Courtesy photo/ Paul C. Reed Architects Courtesy photo/ Paul C. Reed Architects An architect’s three-dimensional concept a new addition to the Curry County jail to be funded by a proposed $9.3 million bond issue before voters on April 3. The addition is the portion marked SHU, which is an acronym for Special Housing Unit.
By Robin Fornoff: CMI content editor
Curry County commissioners kicked off a campaign to sell a special $9.3 million bond issue Friday by unveiling plans for the jail expansion and renovation the cash would be used to complete.
The plan includes a two-story, 60-bed addition to the north side of the existing jail on property already owned by the county.
Commissioners praised the plan as the answer to many of the problems at the troubled jail. Chairman Wendell Bostwick and Commissioner Caleb Chandler also repeatedly reminded an audience of about 20 — most of them county employees — the plan doesn’t include a tax increase like a $33-million bond issue overwhelmingly rejected by voters last December.
The latest special bond referendum is April 3 and, if approved, would extend by another 20 years an existing tax voters approved in 1992 to fund building the County Events Center.
The tax to be extended was due to expire in August 2014.
Earlier in the meeting, commissioners also approved purchasing a business across street from the courthouse — Master Trim — but said it was for future use and not part of the proposed jail expansion.
Chairman Wendell Bostwick said the deal involves purchasing Solar Shield on north Norris Street for $340,000. Bostwick said Master Trim has agreed to accept the Solar Shield property plus an additional $5,000 from the county.
Bostwick said both properties appraised at more than the county is paying.
The proposed jail expansion involves adding a 22,500-square foot building to the existing facility. The plan means the county must purchase ZIP Printing immediately to the north.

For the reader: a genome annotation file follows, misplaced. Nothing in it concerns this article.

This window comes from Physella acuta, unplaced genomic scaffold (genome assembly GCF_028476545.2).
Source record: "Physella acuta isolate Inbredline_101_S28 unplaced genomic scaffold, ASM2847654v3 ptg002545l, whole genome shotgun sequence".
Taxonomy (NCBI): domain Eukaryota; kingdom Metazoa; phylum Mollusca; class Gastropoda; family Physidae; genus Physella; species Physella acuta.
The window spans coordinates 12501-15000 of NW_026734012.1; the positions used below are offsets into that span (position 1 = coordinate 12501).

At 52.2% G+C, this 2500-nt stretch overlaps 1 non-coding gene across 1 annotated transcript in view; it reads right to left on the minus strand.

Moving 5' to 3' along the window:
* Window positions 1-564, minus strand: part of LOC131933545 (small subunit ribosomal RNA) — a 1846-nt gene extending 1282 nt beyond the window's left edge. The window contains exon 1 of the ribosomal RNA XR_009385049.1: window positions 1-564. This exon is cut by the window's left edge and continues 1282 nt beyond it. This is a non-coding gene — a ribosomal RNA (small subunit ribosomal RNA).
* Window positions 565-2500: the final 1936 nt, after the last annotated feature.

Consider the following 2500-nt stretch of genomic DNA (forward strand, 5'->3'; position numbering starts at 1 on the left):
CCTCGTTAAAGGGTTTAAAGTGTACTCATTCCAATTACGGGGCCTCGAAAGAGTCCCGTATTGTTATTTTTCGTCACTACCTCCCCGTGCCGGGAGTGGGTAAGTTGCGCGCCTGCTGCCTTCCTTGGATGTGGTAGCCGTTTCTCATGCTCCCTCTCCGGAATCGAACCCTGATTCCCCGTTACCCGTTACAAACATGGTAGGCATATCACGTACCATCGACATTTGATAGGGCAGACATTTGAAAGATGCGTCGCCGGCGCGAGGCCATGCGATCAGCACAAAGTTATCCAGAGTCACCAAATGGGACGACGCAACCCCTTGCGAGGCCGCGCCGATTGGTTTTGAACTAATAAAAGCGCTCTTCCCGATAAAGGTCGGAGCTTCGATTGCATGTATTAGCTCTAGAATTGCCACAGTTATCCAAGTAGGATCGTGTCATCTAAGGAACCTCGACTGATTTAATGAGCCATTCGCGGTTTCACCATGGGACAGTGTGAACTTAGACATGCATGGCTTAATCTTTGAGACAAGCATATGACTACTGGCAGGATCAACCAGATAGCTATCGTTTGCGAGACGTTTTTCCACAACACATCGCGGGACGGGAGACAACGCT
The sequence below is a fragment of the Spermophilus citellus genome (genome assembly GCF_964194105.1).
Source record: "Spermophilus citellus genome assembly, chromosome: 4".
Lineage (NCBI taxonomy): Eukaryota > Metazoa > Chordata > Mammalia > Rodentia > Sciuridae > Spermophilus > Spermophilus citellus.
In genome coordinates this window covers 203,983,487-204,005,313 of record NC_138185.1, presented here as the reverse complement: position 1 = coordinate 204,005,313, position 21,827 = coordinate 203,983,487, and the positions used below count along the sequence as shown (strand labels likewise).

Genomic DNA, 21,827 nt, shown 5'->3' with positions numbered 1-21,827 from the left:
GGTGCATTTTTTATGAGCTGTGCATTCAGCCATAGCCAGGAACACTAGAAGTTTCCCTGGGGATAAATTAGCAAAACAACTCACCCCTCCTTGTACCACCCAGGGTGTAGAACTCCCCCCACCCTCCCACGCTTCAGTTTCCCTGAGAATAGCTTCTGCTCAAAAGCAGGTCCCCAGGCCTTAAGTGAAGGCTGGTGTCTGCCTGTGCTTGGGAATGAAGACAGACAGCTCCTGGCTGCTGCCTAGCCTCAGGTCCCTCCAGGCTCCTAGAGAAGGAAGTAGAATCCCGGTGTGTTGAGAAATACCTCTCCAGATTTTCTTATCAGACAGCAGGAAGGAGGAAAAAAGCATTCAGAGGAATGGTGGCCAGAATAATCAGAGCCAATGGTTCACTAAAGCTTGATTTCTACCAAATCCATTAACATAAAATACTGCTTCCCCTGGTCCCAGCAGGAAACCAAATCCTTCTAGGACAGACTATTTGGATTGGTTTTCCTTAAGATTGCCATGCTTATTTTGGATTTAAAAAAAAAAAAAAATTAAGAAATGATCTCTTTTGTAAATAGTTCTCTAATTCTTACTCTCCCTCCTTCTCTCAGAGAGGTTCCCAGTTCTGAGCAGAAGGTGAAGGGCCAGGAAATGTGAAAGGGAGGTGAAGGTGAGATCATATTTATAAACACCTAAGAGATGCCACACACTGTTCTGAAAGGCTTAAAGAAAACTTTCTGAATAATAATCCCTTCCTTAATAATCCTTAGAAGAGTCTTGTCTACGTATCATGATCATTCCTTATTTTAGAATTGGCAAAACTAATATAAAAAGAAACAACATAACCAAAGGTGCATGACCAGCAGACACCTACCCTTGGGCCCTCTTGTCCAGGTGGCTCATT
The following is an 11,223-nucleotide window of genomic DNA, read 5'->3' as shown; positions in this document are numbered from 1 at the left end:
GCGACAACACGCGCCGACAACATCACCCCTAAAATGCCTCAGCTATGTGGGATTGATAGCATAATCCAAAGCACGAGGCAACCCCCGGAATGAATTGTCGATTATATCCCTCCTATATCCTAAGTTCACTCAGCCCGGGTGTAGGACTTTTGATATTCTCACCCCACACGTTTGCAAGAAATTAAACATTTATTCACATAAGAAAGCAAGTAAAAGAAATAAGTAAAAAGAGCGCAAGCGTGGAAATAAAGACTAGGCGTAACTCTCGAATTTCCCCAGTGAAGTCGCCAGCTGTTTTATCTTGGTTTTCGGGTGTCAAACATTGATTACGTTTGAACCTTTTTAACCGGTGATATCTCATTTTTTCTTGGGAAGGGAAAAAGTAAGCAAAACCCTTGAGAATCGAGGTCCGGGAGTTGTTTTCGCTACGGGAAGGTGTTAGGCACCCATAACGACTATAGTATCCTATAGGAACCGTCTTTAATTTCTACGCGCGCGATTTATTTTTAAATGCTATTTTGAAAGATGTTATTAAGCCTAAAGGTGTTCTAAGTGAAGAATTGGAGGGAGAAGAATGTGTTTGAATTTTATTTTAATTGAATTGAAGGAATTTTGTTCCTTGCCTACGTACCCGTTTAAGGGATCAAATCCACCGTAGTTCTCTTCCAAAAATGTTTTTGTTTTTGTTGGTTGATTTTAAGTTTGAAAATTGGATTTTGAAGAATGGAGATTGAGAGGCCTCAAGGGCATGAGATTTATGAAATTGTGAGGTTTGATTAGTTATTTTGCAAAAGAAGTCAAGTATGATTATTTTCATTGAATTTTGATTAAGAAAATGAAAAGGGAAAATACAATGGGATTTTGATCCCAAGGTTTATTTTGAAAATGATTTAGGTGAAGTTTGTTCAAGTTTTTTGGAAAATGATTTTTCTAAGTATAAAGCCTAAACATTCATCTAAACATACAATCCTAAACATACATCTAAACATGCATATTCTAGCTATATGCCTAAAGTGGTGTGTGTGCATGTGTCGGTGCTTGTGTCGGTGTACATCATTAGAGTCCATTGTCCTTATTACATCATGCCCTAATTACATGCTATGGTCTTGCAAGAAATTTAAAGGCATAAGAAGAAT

County Manager Lance Pyle said the county has an exclusive offer to purchase ZIP Printing signed by owner Joe Wood. The offer was accepted Wednesday but still must be approved by commissioners within the 60-day time period, Pyle said.
Jail Administrator Gerry Billy told commissioners the new addition, called the Special Housing Unit, will enable jail staff to “properly classify” or segregate inmates based on factors such as aggressive behavior, physical or mental health factors, drug or alcohol addictions, gang affiliations or escape risks.
“The community is your ultimate benefactor,” BIlly said, adding the new unit will mean increased safety and security for the community.
Billy said the new jail plan would improve staff retention, noting staff turnover in the jail is high and contributes to past problems. He also said it would eliminate more than 90 percent of housing inmates outside the county, an expense of about $770,000 last year.
The addition also includes a new kitchen and laundry.
“I’m pretty excited about this,” Chandler said, noting he didn’t support the December bond issue rejected by voters because it wasn’t planned well and it meant a tax increase.
“Seventy percent of the public turned it down,” Chandler said. “They said go back and come up with an alternative that doesn’t mean a tax increase. I think we’ve done that.”
Commissioner Robert Sandoval said he supported the plan and “I really think they (taxpayers) are going to support this and we’ll move forward.”
Commissioner Frank Blackburn, noting the lack of almost anyone but county employees attending the meeting, said he wanted to see the county advertise the newest plan “to get the word out to taxpayers.”
Commissioner Dan Stoddard was out of the country and didn’t attend the special meeting.